Nursing studies

When laughter is the best medicine - and when it is not

Mandy Day-Calder looks at the benefits and pitfalls of using humour with patients and colleagues
nurse laughing

Mandy Day-Calder looks at the benefits and pitfalls of using humour with patients and colleagues

As you progress through your placements, you will witness the extremes of the human condition.

From welcoming new life to witnessing a parting breath, you may see it all and, in addition, you will be expected to remain calm and professional even under pressure. As a nurse, you will need to be able to manage your emotions.

Laughter is known to relieve stress and is one way of coping with situations. Often nurses bounce jokes off each other and some conversations in staff rooms might lead you to think the term gallows humour was coined for the nursing profession.

Know when to join in

Knowing when to join in with ward banter can be difficult. As a student,

...

Mandy Day-Calder looks at the benefits and pitfalls of using humour with patients and colleagues


Humour is helpful when used appropriately  Photo: John Houlihan

As you progress through your placements, you will witness the extremes of the human condition.

From welcoming new life to witnessing a parting breath, you may see it all and, in addition, you will be expected to remain calm and professional even under pressure. As a nurse, you will need to be able to manage your emotions. 

Laughter is known to relieve stress and is one way of coping with situations. Often nurses bounce jokes off each other and some conversations in staff rooms might lead you to think the term ‘gallows humour’ was coined for the nursing profession.

Know when to join in

Knowing when to join in with ward banter can be difficult. As a student, your role is to expand your knowledge and clinical experience so that you can develop as a nurse. Yet you are only human so you will also be keen to fit in with the team. But do remember it takes time for trust to develop.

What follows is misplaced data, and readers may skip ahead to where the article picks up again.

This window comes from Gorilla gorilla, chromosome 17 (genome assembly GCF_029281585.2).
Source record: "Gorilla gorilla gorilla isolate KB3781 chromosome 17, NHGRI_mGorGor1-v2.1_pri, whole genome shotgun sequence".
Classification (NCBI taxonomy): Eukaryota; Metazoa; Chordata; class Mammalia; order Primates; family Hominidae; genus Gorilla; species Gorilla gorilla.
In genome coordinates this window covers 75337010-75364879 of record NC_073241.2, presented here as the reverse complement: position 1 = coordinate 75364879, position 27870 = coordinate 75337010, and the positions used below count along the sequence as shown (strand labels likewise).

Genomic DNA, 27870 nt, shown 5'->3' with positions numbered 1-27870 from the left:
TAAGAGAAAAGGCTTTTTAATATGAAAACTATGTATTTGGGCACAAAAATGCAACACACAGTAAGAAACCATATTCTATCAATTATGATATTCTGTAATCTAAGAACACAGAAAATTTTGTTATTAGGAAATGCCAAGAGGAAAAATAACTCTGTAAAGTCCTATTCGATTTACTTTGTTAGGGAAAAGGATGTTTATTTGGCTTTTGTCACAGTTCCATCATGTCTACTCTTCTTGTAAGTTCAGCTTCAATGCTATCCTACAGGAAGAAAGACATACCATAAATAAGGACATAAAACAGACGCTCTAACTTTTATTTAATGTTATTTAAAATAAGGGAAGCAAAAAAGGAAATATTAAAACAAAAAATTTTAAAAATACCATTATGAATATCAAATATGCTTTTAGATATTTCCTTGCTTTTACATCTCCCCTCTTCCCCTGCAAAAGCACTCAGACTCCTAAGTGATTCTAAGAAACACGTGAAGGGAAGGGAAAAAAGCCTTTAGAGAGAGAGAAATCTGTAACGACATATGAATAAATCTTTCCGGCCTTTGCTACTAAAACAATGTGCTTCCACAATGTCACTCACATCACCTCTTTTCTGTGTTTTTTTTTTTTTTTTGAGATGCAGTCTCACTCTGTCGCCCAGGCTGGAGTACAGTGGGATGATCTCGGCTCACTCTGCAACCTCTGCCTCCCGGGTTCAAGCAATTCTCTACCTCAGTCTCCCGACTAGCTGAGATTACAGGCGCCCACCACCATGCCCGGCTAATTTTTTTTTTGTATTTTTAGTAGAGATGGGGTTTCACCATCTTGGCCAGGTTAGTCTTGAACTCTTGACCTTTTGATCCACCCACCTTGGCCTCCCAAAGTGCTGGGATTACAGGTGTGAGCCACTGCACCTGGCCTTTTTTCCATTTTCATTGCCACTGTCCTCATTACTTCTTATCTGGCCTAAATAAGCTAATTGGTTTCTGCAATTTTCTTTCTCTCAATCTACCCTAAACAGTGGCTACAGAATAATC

One inappropriate comment made in jest can so easily over-step personal or professional boundaries, so you might want to settle into the environment and gauge team dynamics before you join in with in-jokes. 

Therapeutic

As well as helping staff, humour can be therapeutic for patients. Laughter has been shown to have some physiological benefits, such as relieving pain and boosting the immune response.

The comedian Victor Borge said ‘laughter is the shortest distance between two people’. Used respectfully, humour can help to build rapport and trust with patients and their families.

A fine judgement

While many people will say they have a sense of humour, it is a subjective thing. So, before you start cracking jokes you should assess your patient to see what, if any, repartee is appropriate for them. It might help to reflect on the NMC Code, especially in relation to ‘listening to people and responding to their preferences and concerns’. 

As well as their general health status you will need to consider your patient’s age and culture because some comments might cause unintended offence.

You also need to remain mindful of your motivation and whether you are remaining within professional boundaries – there is a vast difference between laughing with someone and laughing at them. 

Behind the smile

Some patients might use jokes to hide what they are really feeling, especially if they are frightened or vulnerable. A perceptive nurse will be able to look beyond the smile and hear what the funny words are not saying. 

Above all, you should remember your role is not to be a comedian – you are there to offer skilled nursing care and your patients must trust that you know when the joke is no longer funny.

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